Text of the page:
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Tower of London

United Kingdom of Great Britain and Northern Ireland
Factors affecting the property in 2006*
  • Housing
Factors* affecting the property identified in previous reports

Possible impacts of development and high-rise projects in the immediate vicinity of the property.

International Assistance: requests for the property until 2006
Requests approved: 0
Total amount approved : 0 USD
Conservation issues presented to the World Heritage Committee in 2006

The State Party submitted a report for the site on 30 January 2006, which was reviewed by the World Heritage Centre and ICOMOS. Four main issues have been identified:

a) Two tall buildings which impact on the Tower have been given planning permission and further high rise buildings are being considered, which could impact adversely on critical views of and from the Tower;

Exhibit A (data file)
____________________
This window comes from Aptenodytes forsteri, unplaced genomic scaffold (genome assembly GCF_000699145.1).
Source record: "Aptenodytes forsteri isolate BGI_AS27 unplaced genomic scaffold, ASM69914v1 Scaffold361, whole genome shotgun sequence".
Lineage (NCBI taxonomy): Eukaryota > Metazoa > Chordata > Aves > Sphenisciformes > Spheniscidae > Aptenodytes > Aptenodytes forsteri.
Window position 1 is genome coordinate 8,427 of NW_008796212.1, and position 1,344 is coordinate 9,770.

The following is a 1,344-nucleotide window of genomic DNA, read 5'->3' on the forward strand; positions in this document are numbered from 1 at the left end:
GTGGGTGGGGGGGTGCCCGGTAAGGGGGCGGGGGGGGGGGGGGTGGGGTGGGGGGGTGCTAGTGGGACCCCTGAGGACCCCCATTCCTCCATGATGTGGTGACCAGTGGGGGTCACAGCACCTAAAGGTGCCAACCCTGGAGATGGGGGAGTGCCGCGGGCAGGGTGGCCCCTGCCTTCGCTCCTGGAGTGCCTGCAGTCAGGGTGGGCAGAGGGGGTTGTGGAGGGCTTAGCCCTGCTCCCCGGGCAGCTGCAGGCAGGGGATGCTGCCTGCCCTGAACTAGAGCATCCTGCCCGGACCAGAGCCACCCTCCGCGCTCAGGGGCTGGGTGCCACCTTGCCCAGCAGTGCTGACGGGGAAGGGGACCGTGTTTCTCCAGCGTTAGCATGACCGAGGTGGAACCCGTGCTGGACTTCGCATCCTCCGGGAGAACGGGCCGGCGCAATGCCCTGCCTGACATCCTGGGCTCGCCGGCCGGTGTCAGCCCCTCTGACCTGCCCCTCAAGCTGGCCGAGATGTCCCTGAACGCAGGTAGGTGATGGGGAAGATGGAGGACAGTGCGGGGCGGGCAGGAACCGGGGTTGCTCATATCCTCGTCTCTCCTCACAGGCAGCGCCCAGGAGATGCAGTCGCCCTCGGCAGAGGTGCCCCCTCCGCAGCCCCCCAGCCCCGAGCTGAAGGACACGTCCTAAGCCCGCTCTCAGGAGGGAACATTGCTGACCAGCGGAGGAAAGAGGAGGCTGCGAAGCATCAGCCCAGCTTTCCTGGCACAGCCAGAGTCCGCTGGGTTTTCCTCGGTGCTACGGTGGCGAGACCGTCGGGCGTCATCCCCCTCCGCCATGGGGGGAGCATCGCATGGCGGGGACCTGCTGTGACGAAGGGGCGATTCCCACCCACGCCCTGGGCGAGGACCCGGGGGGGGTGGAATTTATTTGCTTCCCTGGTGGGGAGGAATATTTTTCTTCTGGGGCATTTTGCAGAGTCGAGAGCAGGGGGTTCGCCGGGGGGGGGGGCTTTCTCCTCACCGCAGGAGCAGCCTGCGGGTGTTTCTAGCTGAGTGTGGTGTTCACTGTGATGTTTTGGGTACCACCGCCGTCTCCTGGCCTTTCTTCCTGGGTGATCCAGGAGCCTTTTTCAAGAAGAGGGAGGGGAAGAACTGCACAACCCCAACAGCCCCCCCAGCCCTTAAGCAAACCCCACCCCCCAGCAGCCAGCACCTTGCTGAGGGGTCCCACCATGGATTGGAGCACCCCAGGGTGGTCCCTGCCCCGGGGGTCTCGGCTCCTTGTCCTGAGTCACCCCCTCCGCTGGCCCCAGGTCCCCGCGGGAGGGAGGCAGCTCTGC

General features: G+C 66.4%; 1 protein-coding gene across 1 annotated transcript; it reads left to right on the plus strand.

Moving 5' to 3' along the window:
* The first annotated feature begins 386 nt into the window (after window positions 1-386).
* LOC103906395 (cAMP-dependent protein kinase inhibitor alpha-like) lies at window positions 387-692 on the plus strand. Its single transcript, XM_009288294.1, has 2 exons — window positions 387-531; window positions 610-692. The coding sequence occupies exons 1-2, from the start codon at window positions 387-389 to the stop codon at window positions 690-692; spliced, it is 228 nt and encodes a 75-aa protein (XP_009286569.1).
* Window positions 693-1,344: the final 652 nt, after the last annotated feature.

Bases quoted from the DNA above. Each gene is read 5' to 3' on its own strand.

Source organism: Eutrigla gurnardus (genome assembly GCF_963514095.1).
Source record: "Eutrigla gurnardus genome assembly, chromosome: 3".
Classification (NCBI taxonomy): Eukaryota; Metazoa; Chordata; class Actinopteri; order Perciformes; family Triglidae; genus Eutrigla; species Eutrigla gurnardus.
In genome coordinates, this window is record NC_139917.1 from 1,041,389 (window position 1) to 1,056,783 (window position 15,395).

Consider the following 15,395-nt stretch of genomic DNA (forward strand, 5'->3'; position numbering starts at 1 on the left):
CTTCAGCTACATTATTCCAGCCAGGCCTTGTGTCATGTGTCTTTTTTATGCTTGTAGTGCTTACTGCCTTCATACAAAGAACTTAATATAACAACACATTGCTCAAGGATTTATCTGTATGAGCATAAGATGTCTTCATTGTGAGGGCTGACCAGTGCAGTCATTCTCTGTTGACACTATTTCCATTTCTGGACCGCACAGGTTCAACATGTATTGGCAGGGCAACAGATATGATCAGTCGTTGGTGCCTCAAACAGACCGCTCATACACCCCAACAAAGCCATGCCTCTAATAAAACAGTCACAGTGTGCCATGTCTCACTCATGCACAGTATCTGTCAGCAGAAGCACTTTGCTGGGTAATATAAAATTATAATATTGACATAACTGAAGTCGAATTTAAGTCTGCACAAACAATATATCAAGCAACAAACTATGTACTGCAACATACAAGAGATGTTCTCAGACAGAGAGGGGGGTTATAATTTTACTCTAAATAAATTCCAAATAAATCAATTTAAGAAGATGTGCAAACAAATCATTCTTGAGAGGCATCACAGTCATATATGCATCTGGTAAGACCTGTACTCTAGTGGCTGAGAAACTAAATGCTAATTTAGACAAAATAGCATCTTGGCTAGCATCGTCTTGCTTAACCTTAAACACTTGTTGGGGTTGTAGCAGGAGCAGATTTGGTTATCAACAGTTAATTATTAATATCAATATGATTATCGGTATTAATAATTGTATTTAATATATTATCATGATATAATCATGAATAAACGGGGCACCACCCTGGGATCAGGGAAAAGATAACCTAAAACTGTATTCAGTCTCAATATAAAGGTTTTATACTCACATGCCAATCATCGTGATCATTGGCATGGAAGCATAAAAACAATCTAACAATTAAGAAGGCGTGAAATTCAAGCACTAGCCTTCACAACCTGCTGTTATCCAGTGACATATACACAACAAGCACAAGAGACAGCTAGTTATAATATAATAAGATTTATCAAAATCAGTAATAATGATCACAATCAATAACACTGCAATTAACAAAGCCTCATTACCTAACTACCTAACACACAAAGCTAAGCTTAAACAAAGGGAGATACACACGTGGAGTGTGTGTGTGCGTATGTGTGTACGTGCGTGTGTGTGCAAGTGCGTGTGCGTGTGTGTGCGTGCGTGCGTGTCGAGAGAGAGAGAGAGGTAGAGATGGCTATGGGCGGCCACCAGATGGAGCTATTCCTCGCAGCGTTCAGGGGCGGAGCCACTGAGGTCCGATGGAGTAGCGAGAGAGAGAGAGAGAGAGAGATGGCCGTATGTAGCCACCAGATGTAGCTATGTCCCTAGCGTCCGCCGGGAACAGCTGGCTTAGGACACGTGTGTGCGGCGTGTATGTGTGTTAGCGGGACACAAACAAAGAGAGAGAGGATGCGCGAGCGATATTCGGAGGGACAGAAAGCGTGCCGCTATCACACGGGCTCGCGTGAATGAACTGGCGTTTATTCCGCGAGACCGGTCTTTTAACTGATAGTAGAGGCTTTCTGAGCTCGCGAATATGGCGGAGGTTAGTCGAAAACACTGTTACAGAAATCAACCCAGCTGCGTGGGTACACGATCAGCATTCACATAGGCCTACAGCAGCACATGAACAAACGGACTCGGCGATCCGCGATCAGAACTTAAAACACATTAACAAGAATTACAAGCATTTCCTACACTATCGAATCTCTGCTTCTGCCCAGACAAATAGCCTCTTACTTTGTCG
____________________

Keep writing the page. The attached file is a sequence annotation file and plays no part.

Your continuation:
b) Policies to protect London World Heritage sites within the London Plan currently seem not to be applied effectively;

c) Revised planning guidelines on London views, currently out for consultation, could limit the protection of views around the Tower;

d) The management plan for the Tower of London, which should strengthen protection for this site, has not yet been finalised or approved by the relevant authorities.

These are considered in further detail:

Proposed High-rise Constructions:

Two tall towers, the Minerva Tower, 217m, near the Tower of London and the so-called Shard of Glass Tower, 306m, at London Bridge, were both opposed by English Heritage for their impact on the Tower of London World Heritage property and its setting, and yet were still given planning permission. The Minerva Tower will appear directly behind the White Tower when viewed from Tower Bridge. Two further tall buildings, the Bishopsgate Tower, 324m, and 20 Fenchurch Street, 209m, have now been submitted for approval by developers. Both will be highly visible to the north-west of the Tower of London when viewed from London Bridge.